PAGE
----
The bride who went to Heaven; the groom who went to Hell

The bride who went to heaven; the groom who went to hell
Though there are many ghostly legends, or half-historical traditions, of the antiquated mansions of Lancashire, few are so rich in ghost-lore as Kersal Hall.

A Lancashire version of the Faust legend is the story of Eustace Dauntesey, of Kersal Hall, who was in love with a lady who was about to be married to a rival; on the eve of her marriage, Eustace, being familiar with the Black Art, raised the Devil.

The wedding day was fixed, but the prospect of her marriage was a terrible trouble to Eustace, and threatened to mar the happiness of his life. Having, however, in his youth perfected himself in the black art, he drew a magic circle, at the witching hour of night, and summoned the Evil One to a consultation. The meeting came off, at which the usual bargain was quickly struck, the soul of Eustace being bartered for the coveted body of the beautiful young lady. The compact, it was arranged, should close at her death, but the Evil One was to remain meanwhile by the side of Dauntesey in the form of an elegant “self,” or genteel companion.

In due course the eventful day arrived when Eustace stood before the altar. But the marriage ceremony was no sooner over than, on leaving the sacred edifice, the elements were found to be the reverse of favourable to them. The flowers strewed before their feet stuck to their wet shoes, and soaking rain cast a highly depressing influence on all the bridal surroundings; and, on arriving at the festive hall where the marriage feast was to be held, the ill-fortune of Eustace assumed another shape. Strange to say, his bride began to melt away before his very eyes, and, thoroughly familiar as he was with the laws of magic, here was a new phase of mystery which was completely beyond his comprehension.

In short, poor Eustace was the wretched victim of a complete swindle, for while, on the one hand, something is recorded about “a holy prayer, a sunny beam, and an angel train bearing the fair maiden slowly to a fleecy cloud, in whose bosom she became lost to earth.”

Dauntesey, on the other hand, awakened to consciousness by a touch from his sinister companion, saw a huge yawning gulf at his feet, and felt himself gradually sinking in a direction exactly the opposite of that taken by his bride, who, in the short space of an hour, was lost to him forever.

The bride who went to heaven; the groom who went to hell

An invitation to a haunting

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I invite you to the preliminary scenes of a haunting. It is one as traditional as that told about many houses in old England; ancestral mansions that gloomily cast their shadows upon the land. But unlike my peers, I do not cast ignorant doubt upon all such ghostly occupations for I have witnessed my own; and, in time I have come to listen to the stories of our haunted island with a much more receptive ear.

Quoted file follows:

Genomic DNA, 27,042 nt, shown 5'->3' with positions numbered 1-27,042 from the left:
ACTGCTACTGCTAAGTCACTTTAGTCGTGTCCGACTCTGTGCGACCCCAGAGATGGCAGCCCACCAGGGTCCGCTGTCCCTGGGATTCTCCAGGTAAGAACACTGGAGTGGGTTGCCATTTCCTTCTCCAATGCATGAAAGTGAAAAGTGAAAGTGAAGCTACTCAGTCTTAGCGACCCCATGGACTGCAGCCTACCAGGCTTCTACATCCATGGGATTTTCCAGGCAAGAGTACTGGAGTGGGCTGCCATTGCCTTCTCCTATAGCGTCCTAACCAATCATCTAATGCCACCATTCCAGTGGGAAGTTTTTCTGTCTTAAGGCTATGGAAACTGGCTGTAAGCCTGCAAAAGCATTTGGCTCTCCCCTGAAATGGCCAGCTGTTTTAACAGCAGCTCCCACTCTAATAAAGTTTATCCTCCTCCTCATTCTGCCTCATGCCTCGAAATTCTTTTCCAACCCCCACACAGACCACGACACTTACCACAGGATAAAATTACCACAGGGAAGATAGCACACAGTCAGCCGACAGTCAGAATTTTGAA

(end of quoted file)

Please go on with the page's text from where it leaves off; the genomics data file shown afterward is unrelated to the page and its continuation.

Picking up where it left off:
A carriage has driven its way forth across the Dales and now passes through the streets of Ilkley.

“It is just out of the town, madam,” said the driver of the coach to its occupant. “You will be there in less than half an hour.”

“You are quite sure,” asked the young lady, “you know Denton House?”

“Know the Hall? I should say so!” was the confident reply. “We’ll be there soon enough.”

Miss Barton said no more. She resumed her seat in the vehicle, reassured. Her drive had already lasted some hours; the road was not in first-rate condition. She was only eighteen years of age, and, though not inclined to be timid or nervous, was afraid that the coachman had lost his way.

She was about to visit her friends, relatives of the former owner of the Hall, named Montague.

Pondering upon her reception, and anticipating the ball that was to be given a day or two after her arrival, Miss Barton sat quietly in her coach, and before long was rewarded for her patience by the sight of the house.

It is an old Elizabethan mansion — for it exists still — standing on rising ground and solidly built. It possesses three gables, the walls being much overgrown with ivy. Many of the windows, Miss Barton remarked, looked like embrasures, while the massive appearance of the embattled chimneys seemed to impart to the house the character of a castle. There were and may still, be traces of the moat, the side of which forms the terrace and orchard. The venerable trees were inhabited by a colony of rooks. Continue reading